President Obama’s $3.9 trillion budget that would start Oct. 1 focuses on increasing taxes for upper-income Americans as well as oil and gas companies. The plan also focuses on increased spending for education, infrastructure and research as well as expanding the Earned Income Tax Credit. The end goal is to increase employment and economic growth; however, the ambitious plans stopped short of Obama’s expectations.
The Republicans on Capitol Hill have disapproved of Obama’s plan from the start, as they want to avoid political compromises in the event that they take control of the Senate in November. Despite political differences, the Republicans did find a common ground to agree upon. A group of Republicans have started focusing their energies on ways to strengthen antipoverty programs that are already intact. Republican David Camp of Michigan has taken the initiative by proposing a tax alteration to pay for transportation projects.
Despite their common ground, Republicans are concerned that the White House is shifting away from reducing the massive deficits at hand.
“After years of fiscal and economic mismanagement, the president has offered perhaps his most irresponsible budget yet,” House Speaker John Boehner said in statement. “American families looking for jobs and opportunity will find only more government in this plan.”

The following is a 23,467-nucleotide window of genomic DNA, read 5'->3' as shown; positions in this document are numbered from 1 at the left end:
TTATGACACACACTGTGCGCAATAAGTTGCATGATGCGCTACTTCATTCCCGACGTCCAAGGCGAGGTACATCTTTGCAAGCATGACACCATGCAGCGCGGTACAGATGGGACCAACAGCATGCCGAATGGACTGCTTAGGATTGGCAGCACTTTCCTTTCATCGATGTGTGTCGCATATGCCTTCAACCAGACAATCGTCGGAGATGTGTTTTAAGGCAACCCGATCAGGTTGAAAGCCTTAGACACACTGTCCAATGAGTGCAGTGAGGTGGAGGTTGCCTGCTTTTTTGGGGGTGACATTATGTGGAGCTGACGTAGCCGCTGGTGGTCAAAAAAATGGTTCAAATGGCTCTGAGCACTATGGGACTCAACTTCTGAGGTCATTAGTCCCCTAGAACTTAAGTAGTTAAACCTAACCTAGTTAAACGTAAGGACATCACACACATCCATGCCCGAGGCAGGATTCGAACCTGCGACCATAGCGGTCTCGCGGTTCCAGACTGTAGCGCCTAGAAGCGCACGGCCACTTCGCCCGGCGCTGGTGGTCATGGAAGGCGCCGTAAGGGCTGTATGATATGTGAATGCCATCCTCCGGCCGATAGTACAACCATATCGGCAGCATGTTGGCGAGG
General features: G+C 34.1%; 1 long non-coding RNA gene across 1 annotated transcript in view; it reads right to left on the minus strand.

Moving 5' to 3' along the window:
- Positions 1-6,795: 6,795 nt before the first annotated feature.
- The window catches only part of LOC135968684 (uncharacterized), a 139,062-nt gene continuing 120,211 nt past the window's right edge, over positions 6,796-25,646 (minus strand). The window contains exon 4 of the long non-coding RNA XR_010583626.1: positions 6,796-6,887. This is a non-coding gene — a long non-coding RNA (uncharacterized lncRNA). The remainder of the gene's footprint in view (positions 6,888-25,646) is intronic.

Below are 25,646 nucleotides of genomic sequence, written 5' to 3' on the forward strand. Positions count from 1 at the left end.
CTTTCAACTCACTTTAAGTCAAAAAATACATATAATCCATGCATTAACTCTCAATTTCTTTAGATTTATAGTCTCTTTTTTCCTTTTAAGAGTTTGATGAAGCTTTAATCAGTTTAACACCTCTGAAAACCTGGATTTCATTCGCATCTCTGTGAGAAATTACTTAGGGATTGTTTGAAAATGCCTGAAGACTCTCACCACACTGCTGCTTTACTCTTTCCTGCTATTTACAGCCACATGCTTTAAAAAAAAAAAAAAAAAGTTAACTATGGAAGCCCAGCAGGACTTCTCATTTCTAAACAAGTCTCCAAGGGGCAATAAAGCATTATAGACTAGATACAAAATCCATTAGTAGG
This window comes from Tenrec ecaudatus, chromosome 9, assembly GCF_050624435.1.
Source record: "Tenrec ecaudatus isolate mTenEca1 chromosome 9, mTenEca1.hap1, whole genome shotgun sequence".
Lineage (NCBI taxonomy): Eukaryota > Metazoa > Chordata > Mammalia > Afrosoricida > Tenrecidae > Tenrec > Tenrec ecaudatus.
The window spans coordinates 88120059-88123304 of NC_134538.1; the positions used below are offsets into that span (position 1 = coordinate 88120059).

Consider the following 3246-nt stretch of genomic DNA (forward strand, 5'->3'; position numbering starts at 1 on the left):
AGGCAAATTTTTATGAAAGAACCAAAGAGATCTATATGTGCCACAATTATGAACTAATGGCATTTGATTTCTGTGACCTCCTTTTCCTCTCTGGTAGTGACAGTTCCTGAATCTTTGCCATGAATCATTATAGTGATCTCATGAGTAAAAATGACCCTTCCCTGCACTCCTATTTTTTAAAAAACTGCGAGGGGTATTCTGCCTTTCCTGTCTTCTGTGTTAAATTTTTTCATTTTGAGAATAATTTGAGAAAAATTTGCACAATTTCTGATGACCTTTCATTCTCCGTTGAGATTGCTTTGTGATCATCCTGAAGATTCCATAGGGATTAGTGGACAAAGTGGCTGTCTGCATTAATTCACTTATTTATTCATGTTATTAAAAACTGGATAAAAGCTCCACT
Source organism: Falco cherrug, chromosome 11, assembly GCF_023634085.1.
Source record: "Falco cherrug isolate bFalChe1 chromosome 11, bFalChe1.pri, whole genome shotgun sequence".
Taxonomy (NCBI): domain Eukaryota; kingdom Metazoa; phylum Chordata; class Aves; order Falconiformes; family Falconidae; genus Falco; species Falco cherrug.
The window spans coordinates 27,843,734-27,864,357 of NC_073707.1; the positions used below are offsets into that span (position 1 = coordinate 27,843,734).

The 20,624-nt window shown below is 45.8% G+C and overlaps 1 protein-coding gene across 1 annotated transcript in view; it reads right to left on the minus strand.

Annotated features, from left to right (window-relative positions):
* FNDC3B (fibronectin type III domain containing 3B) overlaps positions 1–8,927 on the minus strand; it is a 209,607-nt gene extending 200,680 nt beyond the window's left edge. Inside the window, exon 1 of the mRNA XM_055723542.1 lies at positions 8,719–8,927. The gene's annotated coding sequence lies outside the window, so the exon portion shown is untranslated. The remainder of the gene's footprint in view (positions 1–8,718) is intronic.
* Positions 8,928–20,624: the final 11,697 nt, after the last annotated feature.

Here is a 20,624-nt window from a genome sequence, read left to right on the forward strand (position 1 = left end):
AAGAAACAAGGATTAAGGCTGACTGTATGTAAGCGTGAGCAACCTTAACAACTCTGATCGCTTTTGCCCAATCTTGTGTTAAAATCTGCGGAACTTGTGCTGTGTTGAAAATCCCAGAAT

Obama’s spending plans are constrained through a two-year deal, which was formulated in December between House Budget Chairman Paul Ryan and Senate Budget Chairman Patty Murray. The agreement arose after the governmental shut down, as lawmakers wanted to avoid another altercation over the debt ceiling.
As previously mentioned, President Obama plans on raising $1 trillion in new taxes over the next decade. The vast majority of the revenue will be a direct outcome of higher taxes on estates and upper-income residents. Obama has enacted a “Buffet Rule,” commonly known as a “Fair Share Tax,” which inhibits certain earners from lowering their tax rate below a set level.
The White House is projecting a 35 percent increase in corporate tax revenues next year, which will raise revenues to $449 billion. It plans on doing this through lowering rates and eliminating deductions, which will combine with economic growth to create the increase desired. The budget is altering programs such as Medicare and Social Security in the hopes of reaching the spending goals. Each of these programs has roughly 50 million beneficiaries, despite remaining unpopular in the political arena. Together they are expected to represent 36 percent of total federal spending in 2015. In addition, the White House created the “Opportunity, Growth, and Security Initiative,” which is separate from the budget. This initiative aims to boost military spending and research funding for the National Institutes of Health.
The Republicans and Democrats are in constant turmoil over the future of our country. The main question that lies ahead is whether or not the changes will be beneficial. Republicans fear that the alterations will help in the short-term, but will fall short in the long run.
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